The last thing to really consider is what you plan on studying and if there is a viable job market for it. Your passion might be for 15th century literature, but other than teaching, there is not much of a job market for that type of degree. Theatre arts are another similar degree. One way to see what the job market looks like is to look at the Department of Labor and see the trends for employment professions. There will be few things in life as disappointing as spending several years in school only to find you cannot do anything with it.
Ultimately, going back to school is well worth the effort and should be something that anyone that wants to change careers or rise higher in their own should consider.

Monday, January 2, 2012

Is the Construction Industry Facing a Productivity Challenge?

Building and construction magnate Daniel Grollo recently stated that the construction sector could be completely 'shut down' by the rising Australian dollar and large wage hikes.
In an interview with The Australian newspaper, the businessman said Australia had to take measures to boost productivity in line with the rising dollar and high wages. He stated that unless this happened, foreign investors were likely to look elsewhere for investment opportunities.
Mr Grollo pointed out that workers were being paid $60 an hour, with increases to $80 per hour being locked in by enterprise bargaining agreements, and noted that a similar wage set in Texas was only $20. The solution was to boost productivity, he added.
Various industry leaders and commentators have spoken out about productivity in the construction industry. In 2011, John Lloyd, the former head of Australian Building and Construction Commission, suggested that the Fair Work laws were holding back productivity reforms in the sector.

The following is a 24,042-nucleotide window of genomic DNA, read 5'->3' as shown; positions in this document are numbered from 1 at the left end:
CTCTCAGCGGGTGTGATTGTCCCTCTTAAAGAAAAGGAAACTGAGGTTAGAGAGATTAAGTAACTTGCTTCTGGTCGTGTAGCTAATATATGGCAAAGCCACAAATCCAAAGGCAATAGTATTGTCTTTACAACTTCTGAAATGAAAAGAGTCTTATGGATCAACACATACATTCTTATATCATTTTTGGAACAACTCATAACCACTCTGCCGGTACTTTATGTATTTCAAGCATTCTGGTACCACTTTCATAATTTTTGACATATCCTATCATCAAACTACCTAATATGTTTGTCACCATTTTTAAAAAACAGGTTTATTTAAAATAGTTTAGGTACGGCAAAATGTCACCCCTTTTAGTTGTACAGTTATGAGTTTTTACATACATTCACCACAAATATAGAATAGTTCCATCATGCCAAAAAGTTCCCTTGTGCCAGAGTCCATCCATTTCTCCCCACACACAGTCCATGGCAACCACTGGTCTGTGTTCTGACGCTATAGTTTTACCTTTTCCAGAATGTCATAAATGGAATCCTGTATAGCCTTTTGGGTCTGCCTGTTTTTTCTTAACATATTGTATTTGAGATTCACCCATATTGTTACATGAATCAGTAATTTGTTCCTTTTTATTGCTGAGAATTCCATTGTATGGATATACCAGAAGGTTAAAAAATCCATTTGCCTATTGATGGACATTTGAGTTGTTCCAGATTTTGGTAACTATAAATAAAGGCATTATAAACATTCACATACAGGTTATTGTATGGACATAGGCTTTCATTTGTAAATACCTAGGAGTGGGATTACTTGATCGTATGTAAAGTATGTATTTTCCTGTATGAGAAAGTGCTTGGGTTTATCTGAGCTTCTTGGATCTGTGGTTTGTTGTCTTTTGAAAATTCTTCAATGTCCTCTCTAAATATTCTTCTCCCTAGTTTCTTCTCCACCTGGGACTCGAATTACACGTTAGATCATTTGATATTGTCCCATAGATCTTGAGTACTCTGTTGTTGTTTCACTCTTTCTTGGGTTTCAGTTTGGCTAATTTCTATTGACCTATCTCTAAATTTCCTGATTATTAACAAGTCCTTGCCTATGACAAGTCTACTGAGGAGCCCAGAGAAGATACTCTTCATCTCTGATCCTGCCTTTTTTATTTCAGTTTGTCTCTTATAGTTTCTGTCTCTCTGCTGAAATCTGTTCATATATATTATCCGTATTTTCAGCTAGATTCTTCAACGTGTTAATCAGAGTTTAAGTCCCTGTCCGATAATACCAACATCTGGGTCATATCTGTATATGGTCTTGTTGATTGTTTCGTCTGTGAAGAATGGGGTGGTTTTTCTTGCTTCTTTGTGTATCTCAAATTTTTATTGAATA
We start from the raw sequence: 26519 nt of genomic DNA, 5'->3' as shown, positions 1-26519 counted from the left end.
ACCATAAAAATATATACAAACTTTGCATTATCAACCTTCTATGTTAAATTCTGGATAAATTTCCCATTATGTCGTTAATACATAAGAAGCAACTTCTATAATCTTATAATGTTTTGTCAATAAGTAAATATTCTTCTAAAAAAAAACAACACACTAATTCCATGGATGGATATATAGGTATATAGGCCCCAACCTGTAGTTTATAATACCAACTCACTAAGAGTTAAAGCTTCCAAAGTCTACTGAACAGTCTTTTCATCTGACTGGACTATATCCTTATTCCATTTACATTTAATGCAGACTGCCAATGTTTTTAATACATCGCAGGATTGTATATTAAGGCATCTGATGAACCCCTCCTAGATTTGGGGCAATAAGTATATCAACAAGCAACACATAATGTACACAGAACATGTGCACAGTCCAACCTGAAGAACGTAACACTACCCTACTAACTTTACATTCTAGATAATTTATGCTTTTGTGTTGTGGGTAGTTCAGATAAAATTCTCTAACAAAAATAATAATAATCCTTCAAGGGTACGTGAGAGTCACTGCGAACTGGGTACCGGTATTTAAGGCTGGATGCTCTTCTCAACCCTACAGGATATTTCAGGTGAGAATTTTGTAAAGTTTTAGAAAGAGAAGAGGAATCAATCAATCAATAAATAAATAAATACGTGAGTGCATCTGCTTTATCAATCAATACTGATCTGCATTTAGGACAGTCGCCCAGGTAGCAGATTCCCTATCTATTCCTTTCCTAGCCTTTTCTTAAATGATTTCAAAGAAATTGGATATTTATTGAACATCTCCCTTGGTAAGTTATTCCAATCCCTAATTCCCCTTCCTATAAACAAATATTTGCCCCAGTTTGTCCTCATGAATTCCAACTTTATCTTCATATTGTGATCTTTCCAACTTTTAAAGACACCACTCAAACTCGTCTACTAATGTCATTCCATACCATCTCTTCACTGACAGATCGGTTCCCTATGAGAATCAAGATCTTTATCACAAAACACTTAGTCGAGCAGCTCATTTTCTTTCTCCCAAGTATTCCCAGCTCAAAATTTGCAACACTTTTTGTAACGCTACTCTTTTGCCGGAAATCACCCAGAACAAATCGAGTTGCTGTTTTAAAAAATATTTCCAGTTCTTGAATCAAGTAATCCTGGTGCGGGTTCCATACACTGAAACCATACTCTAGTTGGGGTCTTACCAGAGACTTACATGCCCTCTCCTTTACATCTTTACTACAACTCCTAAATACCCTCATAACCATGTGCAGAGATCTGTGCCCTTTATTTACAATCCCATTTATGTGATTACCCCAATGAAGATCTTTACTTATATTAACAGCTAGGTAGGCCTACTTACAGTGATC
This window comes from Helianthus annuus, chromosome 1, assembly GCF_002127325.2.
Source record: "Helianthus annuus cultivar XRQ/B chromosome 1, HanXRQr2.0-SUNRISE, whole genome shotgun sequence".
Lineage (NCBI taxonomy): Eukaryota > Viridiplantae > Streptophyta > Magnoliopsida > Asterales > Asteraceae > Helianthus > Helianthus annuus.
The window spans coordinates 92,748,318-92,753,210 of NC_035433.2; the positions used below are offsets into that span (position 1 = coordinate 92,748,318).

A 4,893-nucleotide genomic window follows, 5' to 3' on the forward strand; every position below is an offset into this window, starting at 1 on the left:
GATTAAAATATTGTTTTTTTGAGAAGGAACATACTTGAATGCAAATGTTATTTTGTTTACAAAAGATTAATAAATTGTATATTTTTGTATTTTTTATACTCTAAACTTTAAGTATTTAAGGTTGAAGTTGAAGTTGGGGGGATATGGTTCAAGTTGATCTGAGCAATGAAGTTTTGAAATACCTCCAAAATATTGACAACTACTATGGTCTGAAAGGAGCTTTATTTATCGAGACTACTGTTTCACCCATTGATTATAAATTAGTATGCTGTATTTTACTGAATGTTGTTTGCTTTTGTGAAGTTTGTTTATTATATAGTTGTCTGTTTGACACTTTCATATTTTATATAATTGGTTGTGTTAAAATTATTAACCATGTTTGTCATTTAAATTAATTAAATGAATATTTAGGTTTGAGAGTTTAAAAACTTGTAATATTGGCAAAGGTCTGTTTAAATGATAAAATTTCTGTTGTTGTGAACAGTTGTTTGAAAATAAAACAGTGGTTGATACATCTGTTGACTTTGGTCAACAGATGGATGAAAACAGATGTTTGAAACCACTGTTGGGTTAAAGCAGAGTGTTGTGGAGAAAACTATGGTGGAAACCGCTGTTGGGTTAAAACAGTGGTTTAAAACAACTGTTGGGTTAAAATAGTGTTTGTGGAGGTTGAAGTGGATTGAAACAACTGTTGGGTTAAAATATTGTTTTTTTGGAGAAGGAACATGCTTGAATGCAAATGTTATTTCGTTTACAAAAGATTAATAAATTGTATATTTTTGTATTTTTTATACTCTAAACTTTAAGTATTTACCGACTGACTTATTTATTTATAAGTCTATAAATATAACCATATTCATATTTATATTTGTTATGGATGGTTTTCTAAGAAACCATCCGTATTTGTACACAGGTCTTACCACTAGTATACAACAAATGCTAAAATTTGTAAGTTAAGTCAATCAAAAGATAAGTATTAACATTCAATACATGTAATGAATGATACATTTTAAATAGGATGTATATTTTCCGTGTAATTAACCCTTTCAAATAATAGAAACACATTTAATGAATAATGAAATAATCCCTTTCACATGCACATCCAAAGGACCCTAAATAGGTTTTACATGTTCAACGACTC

Mr Lloyd stated that the problem was the complexity and centralisation of the Fair Work system, which emphasised collective rather than individual bargaining. More individual agreement should be introduced that allow employers and employees to engage with each other directly, which would allow employers to better encourage and reward performance, and in turn enhance productivity.
However, recent figures show that productivity gains are in fact being realised in the construction sector. The latest ABS (national accounts and labour force) data shows that the productivity in the construction sector was up, with gross value added per hour rising by 7 per cent.
A recent PricewaterhouseCoopers report shows that annual average productivity growth levels across the Australian economy average 0.6 per cent in the December quarter and 1.1 per cent across the last year (compared with 2010's 0.1 per cent growth rate). The construction sector saw a productivity improvement of almost 10 per cent in the December quarter in WA alone.
Corporate leaders and decision makers in the public sector have also expressed optimism. Telstra's Productivity Indicator report, which is based on interviews with over 700 Australian leaders, suggests that optimism about productivity is relatively high.
The report found that improving productivity is a top priority for 80 per cent and 66 per cent of Australia's private sector and government organisations. The report found that the construction industry was among those sectors that expected to see significant productivity increases in the year ahead.
There is also positive news in the government's Skills for All Australians reforms which will provide subsidised training places and interest free loans to qualifying courses, including those in the building and construction sector. Adequate training and continuing professional development, such as NSW's builder CPD system, may also support a drive toward boosting productivity in the sector.